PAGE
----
You are currently browsing the tag archive for the ‘world health organisation’ tag.

How did tobacco and smoking become a global health policy issue? This article – the third in our series (1, 2) on non-communicable diseases (NCDs) – examines the critical juncture at which new information, new information technology and an emergent transnational activism combined to produce a new agenda for reducing the impact of NCDs.

Corinthian steamers

Health hazards of smoking in 1824: the flaming moustache

(Detail from “Corinthian Steamers”. Source: Wikimedia Commons)

Once upon the time, the multi-billion dollar tobacco industry appeared legally impregnable, and held enough sway to turn United Nations (UN) organisations against the World Health Organisation (WHO) to neutralise global tobacco control efforts.

A 1999 World Bank report estimated that four million people died annually from tobacco-related illnesses and predicted the number to rise to ten million by 2030, with 70% of these deaths occurring in “developing” countries. According to Taylor and Bettcher, 800 million of the 1.25 billion smokers worldwide lived in developing countries in 2000.

However, within the emerging global health community, a transnational anti-tobacco movement was gaining momentum by the late 1990s. One major shift in approach by the WHO was the development of a new anti-smoking initiative within its new commitment to non-communicable diseases (NCDs). NCDs increasingly became a legitimate area of WHO involvement, which was concerned about tobacco as the second leading NCD risk factor, causing 9% of mortality worldwide.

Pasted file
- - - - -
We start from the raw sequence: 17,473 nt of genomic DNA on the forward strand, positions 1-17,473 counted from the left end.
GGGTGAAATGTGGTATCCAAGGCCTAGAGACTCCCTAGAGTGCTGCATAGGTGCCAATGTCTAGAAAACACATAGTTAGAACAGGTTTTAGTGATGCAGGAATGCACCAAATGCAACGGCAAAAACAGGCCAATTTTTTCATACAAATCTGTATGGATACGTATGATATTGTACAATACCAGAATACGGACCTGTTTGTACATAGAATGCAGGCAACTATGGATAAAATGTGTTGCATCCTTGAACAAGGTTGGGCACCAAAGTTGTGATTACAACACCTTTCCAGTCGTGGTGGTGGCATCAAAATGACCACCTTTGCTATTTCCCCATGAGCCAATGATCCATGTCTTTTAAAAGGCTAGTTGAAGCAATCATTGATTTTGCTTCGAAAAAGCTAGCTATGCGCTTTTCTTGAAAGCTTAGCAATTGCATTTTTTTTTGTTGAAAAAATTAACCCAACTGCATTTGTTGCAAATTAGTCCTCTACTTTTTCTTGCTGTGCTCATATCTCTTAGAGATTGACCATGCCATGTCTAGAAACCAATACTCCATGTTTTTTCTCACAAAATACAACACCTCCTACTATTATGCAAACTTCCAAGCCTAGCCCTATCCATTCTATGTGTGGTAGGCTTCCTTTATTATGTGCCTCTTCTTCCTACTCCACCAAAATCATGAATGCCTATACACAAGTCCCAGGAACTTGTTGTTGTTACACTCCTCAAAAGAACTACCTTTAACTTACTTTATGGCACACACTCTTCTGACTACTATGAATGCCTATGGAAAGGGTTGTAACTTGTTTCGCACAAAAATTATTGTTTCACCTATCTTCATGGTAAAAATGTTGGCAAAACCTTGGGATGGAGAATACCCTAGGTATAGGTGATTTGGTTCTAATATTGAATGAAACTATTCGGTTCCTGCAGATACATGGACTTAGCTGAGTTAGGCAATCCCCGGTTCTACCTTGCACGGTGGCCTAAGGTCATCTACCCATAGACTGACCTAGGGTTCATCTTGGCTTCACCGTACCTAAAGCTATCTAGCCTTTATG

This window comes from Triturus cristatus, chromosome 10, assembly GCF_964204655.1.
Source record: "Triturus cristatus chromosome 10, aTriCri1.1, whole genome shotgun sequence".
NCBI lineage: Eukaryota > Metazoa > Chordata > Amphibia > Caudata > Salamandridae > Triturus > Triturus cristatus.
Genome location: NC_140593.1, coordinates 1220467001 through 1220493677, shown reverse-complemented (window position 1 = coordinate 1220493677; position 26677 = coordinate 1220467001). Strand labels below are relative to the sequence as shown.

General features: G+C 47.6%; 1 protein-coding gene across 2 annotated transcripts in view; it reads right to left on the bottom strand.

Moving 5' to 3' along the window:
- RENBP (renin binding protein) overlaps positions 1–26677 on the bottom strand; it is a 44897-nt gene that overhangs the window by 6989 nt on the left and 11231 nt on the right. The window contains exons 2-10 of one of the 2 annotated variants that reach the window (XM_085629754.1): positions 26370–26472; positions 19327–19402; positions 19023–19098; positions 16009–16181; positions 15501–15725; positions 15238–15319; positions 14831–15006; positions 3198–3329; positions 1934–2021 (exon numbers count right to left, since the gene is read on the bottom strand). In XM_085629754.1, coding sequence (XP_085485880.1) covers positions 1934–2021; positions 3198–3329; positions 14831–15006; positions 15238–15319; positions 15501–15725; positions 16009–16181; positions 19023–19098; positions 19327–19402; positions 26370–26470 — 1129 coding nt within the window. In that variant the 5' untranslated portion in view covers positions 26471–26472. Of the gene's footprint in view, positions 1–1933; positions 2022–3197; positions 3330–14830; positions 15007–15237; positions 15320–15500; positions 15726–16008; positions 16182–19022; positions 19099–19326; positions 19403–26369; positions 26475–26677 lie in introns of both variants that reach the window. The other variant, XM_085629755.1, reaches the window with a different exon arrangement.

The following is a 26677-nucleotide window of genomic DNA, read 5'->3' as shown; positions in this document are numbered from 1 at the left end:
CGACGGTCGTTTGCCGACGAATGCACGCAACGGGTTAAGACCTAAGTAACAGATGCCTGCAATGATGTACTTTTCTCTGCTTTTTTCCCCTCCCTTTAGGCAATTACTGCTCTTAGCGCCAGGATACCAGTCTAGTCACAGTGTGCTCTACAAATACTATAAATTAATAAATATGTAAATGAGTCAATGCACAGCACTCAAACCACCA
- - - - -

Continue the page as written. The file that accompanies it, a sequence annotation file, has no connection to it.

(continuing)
Read the rest of this entry »

Thirteen years ago the largest-ever gathering of world leaders took place on 8 September 2000 at the United Nations (UN) General Assembly in New York, where the UN Millennium Declaration was made. The Declaration was the most supported, ambitious and specific list of global development goals agreed upon to date, and established a list of commitments to reduce extreme poverty by 2015 which became known as the Millennium Development Goals (MDGs).

The Millennium Development Goals set in 2000

Source: United Nations

The MDGs were significant for global development cooperation due to their ability to stimulate global support, specifically financial resources. Many aid agencies and donors used them to direct their funding projects, and several governments also largely founded their health strategies upon them to receive external funding, which could comprise over 50 per cent of the state’s health budget. The MDGs thereby created a specific global development agenda, which some critics however now argue was not entirely in tune with the real needs of development of low- and middle-income countries. For example, proponents of a greater focus on non-communicable diseases (NCD) criticise that despite NCDs are now the leading cause of death worldwide, they did not receive a single mention in the 2000 MDGs.

The Book

Governance across borders: transnational fields and transversal themes. Leonhard Dobusch, Philip Mader and Sigrid Quack (eds.), 2013, epubli publishers.
September 2019
M T W T F S S
« Aug    
 1
2345678
9101112131415
16171819202122
23242526272829
30  

Twitter Updates

Copyright Information

Creative Commons License
All texts on governance across borders are licensed under a Creative Commons Attribution-Share Alike 3.0 Germany License.